Gay added: “Since Mr. Trump’s election, we have watched him and the Republican Party execute their plans systematically and relentlessly. They have dismantled democratic norms with vigor. We have seen an endless parade of horrors, from families being separated at the Mexican border to a shattered economy, to an administration completely indifferent to a pandemic that continues to ravage the country. And the list goes on and on. Atrocity only begets more atrocity.”

Trumpism, the political faith of thousands of Kentucky white folks, won’t disappear with the Trump presidency. “His supporters will turn him into a living martyr,” said Murray State University historian Brian Clardy. (Trump again carried 118 of Kentucky’s 120 counties — all but Jefferson (Louisville) and Fayette (Lexington). He pocketed 62.7 percent of the vote – two tenths better than in 2016.

Ever-Trumpers everywhere are “committed to defending white supremacy and patriarchy at all costs,” Gay also wrote. “Its citizens are the people who believe in QAnon conspiracy theories and take Mr. Trump’s misinformation as gospel. They see America as a country of scarcity, where there will never be enough of anything to go around, so it is every man and woman for themselves.”

Trump’s die-hard base also is unconcerned “with the collective, because they believe any success they achieve by virtue of their white privilege is achieved by virtue of merit,” according to Gay. “They see equity as oppression. They are so terrified, in fact, that as the final votes were counted in Detroit, a group of them swarmed the venue shouting, ‘Stop the count.’ In Arizona, others swarmed a venue shouting, ‘Count the votes.’ The citizens of this version of America only believe in democracy that serves their interests.”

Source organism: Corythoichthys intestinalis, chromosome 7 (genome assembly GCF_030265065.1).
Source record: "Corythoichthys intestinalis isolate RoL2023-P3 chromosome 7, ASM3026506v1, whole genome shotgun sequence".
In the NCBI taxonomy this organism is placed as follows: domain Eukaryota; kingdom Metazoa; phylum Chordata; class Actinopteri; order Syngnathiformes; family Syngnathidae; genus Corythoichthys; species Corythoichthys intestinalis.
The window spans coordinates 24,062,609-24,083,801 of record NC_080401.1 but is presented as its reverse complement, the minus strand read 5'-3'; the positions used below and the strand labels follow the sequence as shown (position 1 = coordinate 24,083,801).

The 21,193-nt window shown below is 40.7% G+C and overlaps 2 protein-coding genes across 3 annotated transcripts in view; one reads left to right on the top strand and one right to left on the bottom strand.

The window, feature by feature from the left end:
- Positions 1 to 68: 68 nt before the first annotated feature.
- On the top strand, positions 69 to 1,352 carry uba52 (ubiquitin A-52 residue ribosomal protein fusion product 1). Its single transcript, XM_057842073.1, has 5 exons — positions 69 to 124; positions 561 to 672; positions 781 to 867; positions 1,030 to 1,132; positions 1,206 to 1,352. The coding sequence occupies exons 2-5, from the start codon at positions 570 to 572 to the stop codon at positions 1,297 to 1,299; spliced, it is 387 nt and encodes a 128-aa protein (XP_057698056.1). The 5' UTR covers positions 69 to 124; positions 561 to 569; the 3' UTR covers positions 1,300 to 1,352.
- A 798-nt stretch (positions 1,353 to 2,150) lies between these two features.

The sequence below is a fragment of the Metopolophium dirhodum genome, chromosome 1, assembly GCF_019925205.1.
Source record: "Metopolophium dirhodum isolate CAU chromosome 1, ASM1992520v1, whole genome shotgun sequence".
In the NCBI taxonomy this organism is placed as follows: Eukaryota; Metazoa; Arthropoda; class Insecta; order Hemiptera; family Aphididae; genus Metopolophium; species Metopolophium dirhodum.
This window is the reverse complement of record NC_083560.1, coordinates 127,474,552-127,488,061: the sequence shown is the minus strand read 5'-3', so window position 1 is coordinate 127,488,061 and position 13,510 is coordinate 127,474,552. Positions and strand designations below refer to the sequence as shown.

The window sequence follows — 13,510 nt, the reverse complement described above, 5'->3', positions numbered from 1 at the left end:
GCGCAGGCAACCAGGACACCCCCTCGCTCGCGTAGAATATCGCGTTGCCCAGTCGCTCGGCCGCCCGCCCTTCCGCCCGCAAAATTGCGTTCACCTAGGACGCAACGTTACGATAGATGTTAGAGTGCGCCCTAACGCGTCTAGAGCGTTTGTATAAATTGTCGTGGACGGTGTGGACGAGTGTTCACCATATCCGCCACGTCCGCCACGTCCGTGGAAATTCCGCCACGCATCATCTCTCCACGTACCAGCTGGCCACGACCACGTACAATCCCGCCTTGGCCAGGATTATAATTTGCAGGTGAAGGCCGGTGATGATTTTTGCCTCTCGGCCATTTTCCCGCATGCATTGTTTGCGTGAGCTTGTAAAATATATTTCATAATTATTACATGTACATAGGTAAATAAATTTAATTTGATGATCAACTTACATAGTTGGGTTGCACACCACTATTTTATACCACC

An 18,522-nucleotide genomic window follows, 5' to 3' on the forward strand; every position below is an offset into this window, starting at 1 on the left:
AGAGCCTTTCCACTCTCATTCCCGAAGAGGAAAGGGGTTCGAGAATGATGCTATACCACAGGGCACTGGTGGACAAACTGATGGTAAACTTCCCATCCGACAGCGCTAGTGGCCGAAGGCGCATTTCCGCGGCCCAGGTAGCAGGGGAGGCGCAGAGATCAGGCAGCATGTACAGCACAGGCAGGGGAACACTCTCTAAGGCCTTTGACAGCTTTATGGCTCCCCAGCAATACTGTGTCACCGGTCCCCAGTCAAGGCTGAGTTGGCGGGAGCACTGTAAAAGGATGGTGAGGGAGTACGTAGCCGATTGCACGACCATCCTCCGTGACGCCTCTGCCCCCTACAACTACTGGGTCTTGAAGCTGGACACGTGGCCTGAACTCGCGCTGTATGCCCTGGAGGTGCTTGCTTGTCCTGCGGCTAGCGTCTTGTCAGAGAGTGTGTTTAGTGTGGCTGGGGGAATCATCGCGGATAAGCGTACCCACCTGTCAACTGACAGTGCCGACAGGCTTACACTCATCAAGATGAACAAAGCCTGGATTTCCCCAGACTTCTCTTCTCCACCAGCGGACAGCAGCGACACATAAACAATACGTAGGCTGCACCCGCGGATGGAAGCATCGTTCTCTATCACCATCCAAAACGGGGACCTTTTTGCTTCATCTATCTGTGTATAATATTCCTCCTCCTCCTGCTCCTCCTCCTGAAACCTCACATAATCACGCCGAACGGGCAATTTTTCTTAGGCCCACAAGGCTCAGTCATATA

But despite his braying, blustering, and breast-beating, Trump will exit the White House, albeit minus the grace and dignity of other presidents who lost bids for second terms.

It’s been suggested that Trump will try to start his own right-wing cable TV network where his lies and slanders will go unchallenged. Of course, that’s unless he follows a procession of Trumpian toadies into court and on to prison.

Meanwhile, Conway wrote that ultimately, the presumably soon-to-be lame-duck president’s “deranged claims of fraud will have accomplished only one thing: He will have squandered his last and best chance to show he could admit the truth and, for once, do something right by the country instead of himself.”

Trump doing right by anybody but himself? Maybe when hogs fly and kids stop shooting hoops in Kentucky.

Nah – not even then.

Berry Craig of Mayfield is a professor emeritus of history at West Kentucky Community College in Paducah and an author of five books on the Civil War in Kentucky. The last one, published by the University Press of Kentucky, is Kentucky’s Rebel Press: Pro-Confederate Media in the Civil War. His critically-acclaimed Kentucky Confederates: Secession, Civil War, and the Jackson Purchase, also from the University Press, has been reprinted in paperback. This commentary was first published in Forward Kentucky.